For Michael Bihovsky, it started with posting jokes to Facebook. From there, he graduated to streaming piano concerts on Facebook Live.
Eventually, the Wynnewood-based musician-writer-performer got the urge to produce something more intricate to pass the time during the quarantine. And then, out of nowhere, it hit him.
“I was just walking around outside on my own and ‘Master of the House’ from ‘Les Miz’ came into my head, and I heard ‘Trapped Inside the House,’” Bihovsky said. “And I made myself laugh and then I was, like, ‘Oh, no, I’m going to actually have to do this now.”
Bihovsky is no stranger to “Les Miserables” parodies. His previous video, “One Grain More,” centered around food allergies. It premiered on YouTube in 2012 and has garnered more than half a million views.
The three-minute “Trapped Inside the House” was produced over three weeks and uploaded to YouTube on April 30. Gags include talking to a poster of Harry Potter, ordering giant yams in the mail and Bihovsky’s favorite joke, a prayer shrine built to Dr. Anthony Fauci.
“My main message (with the video) is we have to find something to laugh about. And the disease itself is not funny,” Bihovsky said. “We’re all in this together. We all got to protect not just ourselves, but protect society. And while we do that, we’ll be a lot happier if we can find something to laugh about.”
Bihovsky, 33, stars in the parody, and friends Adam Levinthal and Mary Lyon direct. Keeping with social distancing, Bihovsky had the two remotely control his DSLR camera by connecting it to his computer and using a program called TeamViewer. Bihovsky physically moved the camera throughout his parents’ home, while Levinthal and Lyon focused and hit record from offsite. Bihovsky said it took more than 100 hours to complete.
“It was really wonderful to collaborate with him even though you know, I live in Atlanta and he’s in Philadelphia,” Levinthal said. “But it almost kind of felt like the gang was back together again.”
Bihovsky said his love of “Les Miserables” can be traced to his childhood. Whenever he and his mother would prepare fruit salad for various get-togethers, they would listen to the show’s soundtrack.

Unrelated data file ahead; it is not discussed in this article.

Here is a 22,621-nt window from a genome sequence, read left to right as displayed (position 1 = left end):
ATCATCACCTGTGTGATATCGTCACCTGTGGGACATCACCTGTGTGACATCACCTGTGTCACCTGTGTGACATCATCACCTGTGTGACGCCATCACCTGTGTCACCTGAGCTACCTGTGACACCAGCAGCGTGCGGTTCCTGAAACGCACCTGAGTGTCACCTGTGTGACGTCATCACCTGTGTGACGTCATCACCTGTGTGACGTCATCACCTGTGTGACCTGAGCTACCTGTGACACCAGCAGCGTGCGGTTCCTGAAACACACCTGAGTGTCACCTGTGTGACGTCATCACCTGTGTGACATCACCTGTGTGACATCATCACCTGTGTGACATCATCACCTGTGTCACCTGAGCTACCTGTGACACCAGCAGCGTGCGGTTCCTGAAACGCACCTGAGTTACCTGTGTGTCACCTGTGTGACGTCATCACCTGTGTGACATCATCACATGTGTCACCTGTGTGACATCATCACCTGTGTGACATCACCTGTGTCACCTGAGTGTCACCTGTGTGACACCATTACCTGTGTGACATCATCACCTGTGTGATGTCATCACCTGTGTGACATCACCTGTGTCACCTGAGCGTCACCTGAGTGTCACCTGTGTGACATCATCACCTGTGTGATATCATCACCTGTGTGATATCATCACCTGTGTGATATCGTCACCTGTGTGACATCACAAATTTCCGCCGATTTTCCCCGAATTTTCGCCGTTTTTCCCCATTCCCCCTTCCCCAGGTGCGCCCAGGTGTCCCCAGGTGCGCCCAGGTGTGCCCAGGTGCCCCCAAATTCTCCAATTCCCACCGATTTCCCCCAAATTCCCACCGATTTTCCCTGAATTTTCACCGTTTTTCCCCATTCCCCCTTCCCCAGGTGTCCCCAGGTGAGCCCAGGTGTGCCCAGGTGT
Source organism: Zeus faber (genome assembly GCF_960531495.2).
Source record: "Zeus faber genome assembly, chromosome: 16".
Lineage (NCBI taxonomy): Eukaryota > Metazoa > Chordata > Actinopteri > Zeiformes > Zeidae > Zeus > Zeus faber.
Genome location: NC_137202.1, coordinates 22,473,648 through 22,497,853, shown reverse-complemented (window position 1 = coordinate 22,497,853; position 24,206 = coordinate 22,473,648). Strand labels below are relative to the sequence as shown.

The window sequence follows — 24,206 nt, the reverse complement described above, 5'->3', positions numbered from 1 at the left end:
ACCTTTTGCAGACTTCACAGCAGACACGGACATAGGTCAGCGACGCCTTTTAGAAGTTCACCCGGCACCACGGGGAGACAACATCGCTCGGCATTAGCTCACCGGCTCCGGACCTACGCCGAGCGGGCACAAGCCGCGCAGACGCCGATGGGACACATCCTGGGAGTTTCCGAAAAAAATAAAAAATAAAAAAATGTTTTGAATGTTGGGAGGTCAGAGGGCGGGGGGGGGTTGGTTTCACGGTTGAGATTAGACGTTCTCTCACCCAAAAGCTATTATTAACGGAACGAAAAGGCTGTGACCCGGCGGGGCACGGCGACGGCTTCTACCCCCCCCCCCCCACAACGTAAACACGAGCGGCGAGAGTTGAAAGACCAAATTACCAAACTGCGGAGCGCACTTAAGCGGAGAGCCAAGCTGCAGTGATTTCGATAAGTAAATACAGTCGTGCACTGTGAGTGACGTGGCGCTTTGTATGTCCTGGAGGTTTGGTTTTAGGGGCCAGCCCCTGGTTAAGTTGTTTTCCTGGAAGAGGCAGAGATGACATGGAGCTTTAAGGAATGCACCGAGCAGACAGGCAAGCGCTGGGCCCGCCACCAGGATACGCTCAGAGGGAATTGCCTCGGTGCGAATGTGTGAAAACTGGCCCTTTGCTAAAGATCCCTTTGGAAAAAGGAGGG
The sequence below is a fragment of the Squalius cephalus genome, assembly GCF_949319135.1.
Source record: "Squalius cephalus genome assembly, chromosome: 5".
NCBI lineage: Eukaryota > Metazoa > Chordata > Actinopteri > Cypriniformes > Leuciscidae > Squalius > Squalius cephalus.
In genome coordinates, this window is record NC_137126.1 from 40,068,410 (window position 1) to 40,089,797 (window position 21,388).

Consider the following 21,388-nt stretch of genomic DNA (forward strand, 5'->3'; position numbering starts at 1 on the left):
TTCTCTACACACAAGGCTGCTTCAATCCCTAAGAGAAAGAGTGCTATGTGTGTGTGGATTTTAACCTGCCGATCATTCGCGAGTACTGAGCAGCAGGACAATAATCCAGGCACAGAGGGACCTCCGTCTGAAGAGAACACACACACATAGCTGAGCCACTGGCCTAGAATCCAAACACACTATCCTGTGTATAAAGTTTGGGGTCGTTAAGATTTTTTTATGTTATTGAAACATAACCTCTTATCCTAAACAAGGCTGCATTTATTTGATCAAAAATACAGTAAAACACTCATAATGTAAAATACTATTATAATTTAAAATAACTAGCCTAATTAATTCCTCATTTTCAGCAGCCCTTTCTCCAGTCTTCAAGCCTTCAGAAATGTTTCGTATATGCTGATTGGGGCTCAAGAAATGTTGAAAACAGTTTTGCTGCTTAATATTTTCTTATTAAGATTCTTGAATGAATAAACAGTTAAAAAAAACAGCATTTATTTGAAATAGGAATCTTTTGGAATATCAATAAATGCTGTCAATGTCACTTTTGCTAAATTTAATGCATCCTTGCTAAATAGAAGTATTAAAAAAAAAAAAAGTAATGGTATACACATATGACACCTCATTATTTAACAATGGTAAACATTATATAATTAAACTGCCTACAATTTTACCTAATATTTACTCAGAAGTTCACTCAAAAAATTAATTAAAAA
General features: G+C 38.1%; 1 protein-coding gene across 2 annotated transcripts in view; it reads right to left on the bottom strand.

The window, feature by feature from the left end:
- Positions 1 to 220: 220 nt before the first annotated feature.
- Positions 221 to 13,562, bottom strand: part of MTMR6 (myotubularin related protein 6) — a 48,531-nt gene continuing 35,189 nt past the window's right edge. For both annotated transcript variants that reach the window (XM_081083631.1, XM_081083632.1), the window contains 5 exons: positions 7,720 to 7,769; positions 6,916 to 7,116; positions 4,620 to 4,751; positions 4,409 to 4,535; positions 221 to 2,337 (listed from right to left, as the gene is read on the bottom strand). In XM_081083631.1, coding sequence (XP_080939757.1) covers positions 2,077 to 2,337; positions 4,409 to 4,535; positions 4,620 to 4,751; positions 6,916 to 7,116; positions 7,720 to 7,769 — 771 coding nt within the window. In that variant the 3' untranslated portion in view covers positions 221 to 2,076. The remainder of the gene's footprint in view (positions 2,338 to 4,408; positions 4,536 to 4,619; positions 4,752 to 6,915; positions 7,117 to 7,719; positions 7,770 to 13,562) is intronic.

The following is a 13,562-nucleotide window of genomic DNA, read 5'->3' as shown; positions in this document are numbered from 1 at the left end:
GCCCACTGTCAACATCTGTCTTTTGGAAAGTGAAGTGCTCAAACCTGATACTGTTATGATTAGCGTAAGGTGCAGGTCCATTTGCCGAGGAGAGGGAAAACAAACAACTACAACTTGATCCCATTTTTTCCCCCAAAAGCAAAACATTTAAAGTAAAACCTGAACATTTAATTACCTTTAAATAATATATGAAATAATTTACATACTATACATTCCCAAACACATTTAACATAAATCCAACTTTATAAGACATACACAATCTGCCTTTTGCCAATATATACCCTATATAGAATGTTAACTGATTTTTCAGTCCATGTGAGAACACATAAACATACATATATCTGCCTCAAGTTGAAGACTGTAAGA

“And I would wait very specifically for ‘Master of the House’ because there would be a couple curse words,” Bihovsky said. “And that was the most exciting thing in the world to me at age 5.”
Bihovsky’s mother Anita said her son was “bitten by the musical theater bug” in fifth grade when he acted in the school play “Oliver!” She and Bihovsky’s father make a guest appearance in the parody, which she’s watched “a few dozen times.”
“And he’s such a perfectionist,” she said. “I mean, he probably could have done the whole thing in like a week, but every little detail, and this is how he works, every little detail he goes over and over and over until it meets his very high standards. So it was several weeks because it had to be Michael perfect.”
Bihovsky is an alum of Perelman Jewish Day School and what’s now Jack M. Barrack Hebrew Academy. He graduated magna cum laude from New York University’s Gallatin School of Individualized Study in 2009, majoring in musical theater performance and composition with minors in astrophysics and mythology. He also studied orchestration at The Juilliard School.
Bihovsky has written several musicals and composed multiple projects, but one of his most famous gigs was voicing the main character in “Megillas Lester.” The 2014 feature-length animated film follows a boy’s misadventures on Purim and made Bihovsky a celebrity among Orthodox circles, including his relatives in Washington Heights in Manhattan.
He’s now teaching a few voice acting students over Skype, but said, for the most part, “I lost my job basically until all of this is over.”
Once the quarantine is lifted, he hopes to organize productions around Philadelphia of his previous shows. “Fresh!” is a semi-autobiographical musical about his college experience, and “Without End” is a play about his grandparents and Bihovsky’s evolution with different denominations of Judaism.
He’s also working on his next musical, “Senses,” which follows two doctors working to expand the boundaries of modern medicine.
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